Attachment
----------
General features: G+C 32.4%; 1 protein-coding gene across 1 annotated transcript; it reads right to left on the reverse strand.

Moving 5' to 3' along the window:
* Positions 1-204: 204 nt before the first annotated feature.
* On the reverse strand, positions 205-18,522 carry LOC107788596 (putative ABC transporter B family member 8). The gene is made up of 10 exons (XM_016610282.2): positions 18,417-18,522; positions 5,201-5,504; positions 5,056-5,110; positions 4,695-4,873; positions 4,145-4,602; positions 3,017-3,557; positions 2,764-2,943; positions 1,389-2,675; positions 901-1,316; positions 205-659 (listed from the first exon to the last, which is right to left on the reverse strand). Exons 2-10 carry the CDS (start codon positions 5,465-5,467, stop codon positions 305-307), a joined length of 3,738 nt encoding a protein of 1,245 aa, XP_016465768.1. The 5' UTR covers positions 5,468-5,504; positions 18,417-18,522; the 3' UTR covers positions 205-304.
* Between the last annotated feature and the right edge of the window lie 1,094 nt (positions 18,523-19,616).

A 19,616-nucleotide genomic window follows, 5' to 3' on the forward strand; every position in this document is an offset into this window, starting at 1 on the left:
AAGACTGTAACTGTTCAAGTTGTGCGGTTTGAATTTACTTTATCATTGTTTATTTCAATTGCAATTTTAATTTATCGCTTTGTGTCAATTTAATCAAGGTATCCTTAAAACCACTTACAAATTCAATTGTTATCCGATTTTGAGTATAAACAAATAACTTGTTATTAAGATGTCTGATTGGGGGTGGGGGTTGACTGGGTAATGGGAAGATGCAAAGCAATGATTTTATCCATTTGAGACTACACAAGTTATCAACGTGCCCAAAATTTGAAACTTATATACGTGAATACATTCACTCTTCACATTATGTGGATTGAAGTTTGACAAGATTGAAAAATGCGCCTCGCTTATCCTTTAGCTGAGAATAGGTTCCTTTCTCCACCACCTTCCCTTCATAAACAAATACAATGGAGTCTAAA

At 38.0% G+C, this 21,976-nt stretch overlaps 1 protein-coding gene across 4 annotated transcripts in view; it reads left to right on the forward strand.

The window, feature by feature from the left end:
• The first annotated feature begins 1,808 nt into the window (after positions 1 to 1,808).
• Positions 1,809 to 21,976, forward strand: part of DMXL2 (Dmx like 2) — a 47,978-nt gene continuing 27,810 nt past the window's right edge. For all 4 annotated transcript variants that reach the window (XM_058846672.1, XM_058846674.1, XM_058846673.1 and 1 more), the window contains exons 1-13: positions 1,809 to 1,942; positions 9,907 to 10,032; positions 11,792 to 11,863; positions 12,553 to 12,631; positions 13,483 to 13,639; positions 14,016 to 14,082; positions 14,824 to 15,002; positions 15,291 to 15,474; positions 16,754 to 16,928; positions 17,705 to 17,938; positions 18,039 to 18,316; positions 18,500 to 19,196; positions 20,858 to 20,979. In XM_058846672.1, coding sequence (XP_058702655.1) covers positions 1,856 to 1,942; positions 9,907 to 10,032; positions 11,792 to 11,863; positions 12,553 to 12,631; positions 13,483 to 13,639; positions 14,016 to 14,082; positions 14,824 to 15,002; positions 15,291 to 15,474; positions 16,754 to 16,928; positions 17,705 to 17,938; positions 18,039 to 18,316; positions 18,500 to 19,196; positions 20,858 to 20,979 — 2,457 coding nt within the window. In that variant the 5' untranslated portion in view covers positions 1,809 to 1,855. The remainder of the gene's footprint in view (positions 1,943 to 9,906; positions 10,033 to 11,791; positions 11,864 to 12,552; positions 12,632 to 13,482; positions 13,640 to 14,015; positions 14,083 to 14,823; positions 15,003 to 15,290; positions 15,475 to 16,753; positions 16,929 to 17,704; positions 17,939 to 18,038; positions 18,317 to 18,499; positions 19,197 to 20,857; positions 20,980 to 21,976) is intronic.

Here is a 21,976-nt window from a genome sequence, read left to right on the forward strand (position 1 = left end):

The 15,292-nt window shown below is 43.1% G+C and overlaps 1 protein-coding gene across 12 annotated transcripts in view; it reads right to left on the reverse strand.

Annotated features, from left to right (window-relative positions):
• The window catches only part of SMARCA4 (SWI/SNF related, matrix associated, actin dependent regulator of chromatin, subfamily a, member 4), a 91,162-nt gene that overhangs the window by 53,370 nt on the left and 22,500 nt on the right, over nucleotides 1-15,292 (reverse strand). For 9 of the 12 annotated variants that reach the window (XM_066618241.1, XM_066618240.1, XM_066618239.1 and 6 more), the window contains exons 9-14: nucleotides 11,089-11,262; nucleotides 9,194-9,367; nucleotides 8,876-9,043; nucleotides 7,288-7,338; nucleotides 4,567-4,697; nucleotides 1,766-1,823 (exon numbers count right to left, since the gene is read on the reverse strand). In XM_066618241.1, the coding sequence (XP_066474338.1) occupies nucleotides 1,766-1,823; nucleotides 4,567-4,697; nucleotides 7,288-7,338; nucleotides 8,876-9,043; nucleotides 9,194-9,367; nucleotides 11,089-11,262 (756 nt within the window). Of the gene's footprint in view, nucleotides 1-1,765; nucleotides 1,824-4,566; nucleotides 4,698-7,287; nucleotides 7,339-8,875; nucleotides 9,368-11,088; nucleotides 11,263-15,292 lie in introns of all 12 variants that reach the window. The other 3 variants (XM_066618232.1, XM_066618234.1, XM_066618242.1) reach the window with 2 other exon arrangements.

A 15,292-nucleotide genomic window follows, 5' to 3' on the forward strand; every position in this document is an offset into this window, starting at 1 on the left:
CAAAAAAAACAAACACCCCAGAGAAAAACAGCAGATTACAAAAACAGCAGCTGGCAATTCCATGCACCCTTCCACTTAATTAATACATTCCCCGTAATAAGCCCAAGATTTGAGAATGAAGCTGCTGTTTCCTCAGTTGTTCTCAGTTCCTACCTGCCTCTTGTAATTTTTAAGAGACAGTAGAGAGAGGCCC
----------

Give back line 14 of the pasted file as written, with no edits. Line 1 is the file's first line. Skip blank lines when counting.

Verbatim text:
Annotated features, from left to right (window-relative positions):